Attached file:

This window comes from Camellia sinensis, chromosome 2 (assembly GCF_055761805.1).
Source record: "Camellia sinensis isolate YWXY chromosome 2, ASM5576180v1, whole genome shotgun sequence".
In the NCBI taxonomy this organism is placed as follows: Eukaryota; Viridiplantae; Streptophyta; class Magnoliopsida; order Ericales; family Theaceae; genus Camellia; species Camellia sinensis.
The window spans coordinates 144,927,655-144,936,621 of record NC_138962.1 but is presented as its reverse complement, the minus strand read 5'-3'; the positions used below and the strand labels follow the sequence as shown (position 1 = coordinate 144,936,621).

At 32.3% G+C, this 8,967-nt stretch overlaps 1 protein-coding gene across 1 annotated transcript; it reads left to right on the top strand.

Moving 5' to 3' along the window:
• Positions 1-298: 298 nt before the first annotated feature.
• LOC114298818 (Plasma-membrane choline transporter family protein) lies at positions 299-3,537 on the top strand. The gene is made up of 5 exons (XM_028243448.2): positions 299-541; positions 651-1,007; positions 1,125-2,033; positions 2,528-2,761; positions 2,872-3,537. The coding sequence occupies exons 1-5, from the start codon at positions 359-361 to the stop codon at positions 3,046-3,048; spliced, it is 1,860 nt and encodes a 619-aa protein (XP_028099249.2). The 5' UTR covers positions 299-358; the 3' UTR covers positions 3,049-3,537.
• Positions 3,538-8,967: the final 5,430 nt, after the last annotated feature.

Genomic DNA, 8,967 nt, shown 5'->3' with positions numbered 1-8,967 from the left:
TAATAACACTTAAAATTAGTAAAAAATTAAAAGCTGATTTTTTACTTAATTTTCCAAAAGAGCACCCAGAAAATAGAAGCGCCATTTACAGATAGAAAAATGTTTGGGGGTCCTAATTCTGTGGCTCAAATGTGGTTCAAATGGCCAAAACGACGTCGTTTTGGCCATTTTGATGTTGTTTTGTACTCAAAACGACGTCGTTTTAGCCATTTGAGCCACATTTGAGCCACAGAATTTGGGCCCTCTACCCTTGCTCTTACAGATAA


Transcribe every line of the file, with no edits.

This window comes from Camellia sinensis, chromosome 2 (assembly GCF_055761805.1).
Source record: "Camellia sinensis isolate YWXY chromosome 2, ASM5576180v1, whole genome shotgun sequence".
In the NCBI taxonomy this organism is placed as follows: Eukaryota; Viridiplantae; Streptophyta; class Magnoliopsida; order Ericales; family Theaceae; genus Camellia; species Camellia sinensis.
The window spans coordinates 144,927,655-144,936,621 of record NC_138962.1 but is presented as its reverse complement, the minus strand read 5'-3'; the positions used below and the strand labels follow the sequence as shown (position 1 = coordinate 144,936,621).

At 32.3% G+C, this 8,967-nt stretch overlaps 1 protein-coding gene across 1 annotated transcript; it reads left to right on the top strand.

Moving 5' to 3' along the window:
• Positions 1-298: 298 nt before the first annotated feature.
• LOC114298818 (Plasma-membrane choline transporter family protein) lies at positions 299-3,537 on the top strand. The gene is made up of 5 exons (XM_028243448.2): positions 299-541; positions 651-1,007; positions 1,125-2,033; positions 2,528-2,761; positions 2,872-3,537. The coding sequence occupies exons 1-5, from the start codon at positions 359-361 to the stop codon at positions 3,046-3,048; spliced, it is 1,860 nt and encodes a 619-aa protein (XP_028099249.2). The 5' UTR covers positions 299-358; the 3' UTR covers positions 3,049-3,537.
• Positions 3,538-8,967: the final 5,430 nt, after the last annotated feature.

Genomic DNA, 8,967 nt, shown 5'->3' with positions numbered 1-8,967 from the left:
TAATAACACTTAAAATTAGTAAAAAATTAAAAGCTGATTTTTTACTTAATTTTCCAAAAGAGCACCCAGAAAATAGAAGCGCCATTTACAGATAGAAAAATGTTTGGGGGTCCTAATTCTGTGGCTCAAATGTGGTTCAAATGGCCAAAACGACGTCGTTTTGGCCATTTTGATGTTGTTTTGTACTCAAAACGACGTCGTTTTAGCCATTTGAGCCACATTTGAGCCACAGAATTTGGGCCCTCTACCCTTGCTCTTACAGATAA